A muhrim (someone who is in the state of ihraam) must observe certain obligations and prohibitions. These are:
– Keep your head uncovered at all times. Women should keep their heads covered
– Do not shave, cut your hair, clip your nails, use perfume, or wear sewn clothes of any kind
– Do not perform marriage or get married yourself
– Do not kill an animal of any kind for any reason, unless it poses a danger to you and others
– Do not enter into conjugal relations with your spouse. Avoid suggestive and provocative talk or gestures and remain focused on Hajj.
Then if he is doing Tamattu’, he should say,
“Labbayk Allahumma bi ‘Umrah (Here I am, O Allah, for ‘Umrah).”
If he is doing Qiraan, he should say,
“Labbayk Allahumma bi Hijjah wa ‘Umrah
(Here I am, O Allah, for Hajj and ‘Umrah).”
If he is doing Ifraad, he should say,
“Labbayk Allaahumma Hajjan (Here I am, O Allah, for Hajj).”
Then he should say,
“Allahumma haadhihi hijjah laa riyaa’a fiha wa la sum’ah (O Allah, this is a pilgrimage in which there is no showing off or seeking reputation).”
Then he should recite the Talbiyah as the Prophet salAllahu ‘alayhi wa sallam did:
لَبَّيْكَ اللَّهُمَّ لَبَّيْكَ ، لَبَّيْكَ لَا شَرِيكَ لَكَ لَبَّيْكَ ، إِنَّ الْحَمْدَ والنِّعْمَةَ لَكَ وَالْمُلْكُ ، لَا شَرِيكَ لَكَ
Labbayka Allahumma labbayk, labbayka laa shareeka laka labbayk. Inna al-hamd wa’l-ni’mata laka wa’l-mulk, laa shareeka lak
“Here I am, O Allah, here I am. Here I am, You have no partner, here I am. Verily all praise and blessings are Yours, and all sovereignty, You have no partner.”
The Talbiyah of the Prophet salAllahu ‘alayhi wa sallam also included the words,
“Labbayka ilaah al-haqq (Here I am, O God of Truth).”
Ibn ‘Umar used to add to the Talbiyah the words,
“Labbaayk wa sa’dayka, wa’l-khayr bi yadayka, wa’l-raghba’ ilayka wa’l-‘aml (Here I am and blessed by You, and all good is in Your hands, and desire and action are directed towards You).”
Men should raise their voices when saying this, but a woman should recite in such a manner that those who are beside her can hear it unless there is a man beside her who is not one of her mahrams, in which case she should recite it silently.
If the person who is entering ihraam fears some obstacle that may prevent him from completing his pilgrimage (such as sickness, an enemy, being stopped from proceeding any further, etc), then he should stipulate a condition when entering ihraam by saying, “If I am prevented then my exiting ihraam is where I am prevented” – i.e., if something prevents me from completing my pilgrimage such as sickness or delay etc, then I will exit my ihraam. The Prophet salAllahu ‘alayhi wa sallam commanded Dubaa’ah bint al-Zubayr when she wanted to enter ihraam but she was sick, to stipulate such a condition, and he said, “Your condition is valid with your Lord.” [Bukhaari (5089) and Muslim (1207)]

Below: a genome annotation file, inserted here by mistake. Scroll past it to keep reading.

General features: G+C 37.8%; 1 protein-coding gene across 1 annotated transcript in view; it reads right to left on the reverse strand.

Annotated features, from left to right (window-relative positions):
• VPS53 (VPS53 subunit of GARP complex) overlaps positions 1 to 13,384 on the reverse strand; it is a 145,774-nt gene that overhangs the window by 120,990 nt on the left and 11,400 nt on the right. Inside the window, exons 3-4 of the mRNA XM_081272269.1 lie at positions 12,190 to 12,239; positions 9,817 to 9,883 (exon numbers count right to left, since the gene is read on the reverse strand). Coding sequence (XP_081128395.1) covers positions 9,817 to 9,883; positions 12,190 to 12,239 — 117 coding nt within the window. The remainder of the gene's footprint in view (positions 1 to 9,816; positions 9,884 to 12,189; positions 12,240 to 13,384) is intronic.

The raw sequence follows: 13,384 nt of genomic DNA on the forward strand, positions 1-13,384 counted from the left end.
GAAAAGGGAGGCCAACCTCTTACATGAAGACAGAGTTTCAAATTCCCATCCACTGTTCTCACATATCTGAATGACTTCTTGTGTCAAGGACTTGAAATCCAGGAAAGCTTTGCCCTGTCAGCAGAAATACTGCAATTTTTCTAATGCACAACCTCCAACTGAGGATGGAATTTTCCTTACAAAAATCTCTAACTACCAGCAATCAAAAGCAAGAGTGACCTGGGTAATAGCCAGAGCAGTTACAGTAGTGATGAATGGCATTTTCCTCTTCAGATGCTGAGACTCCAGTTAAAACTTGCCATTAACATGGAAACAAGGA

If he stipulates this condition and something happens to prevent him from completing his pilgrimage, then he exits his ihraam and does not have to do anything (i.e., offer a sacrifice in compensation).
But the one who does not fear that some obstacle may prevent him from completing his pilgrimage does not have to stipulate any conditions because the Prophet salAllahu ‘alayhi wa sallam did not stipulate conditions nor did he command everyone to do so. Rather he told Dubaa’ah bint al-Zubayr to do that because she was sick.
The muhrim ( a person who has entered ihraam) should recite the Talbiyah a great deal, especially when circumstances and times change, such as when going up to a high place or going down to a low place, or when night or day begins. After that, he should ask Allah subhanahu wa ta’ala for His good pleasure and for Paradise and seek refuge in His Mercy from the Fire.
The Talbiyah is prescribed in ‘Umrah from the moment one enters ihraam until one starts Tawaaf. In Hajj it is prescribed from the moment one enters ihraam until one stones Jamarat al-‘Aqabah on the day of Eid.
Originally published at this link.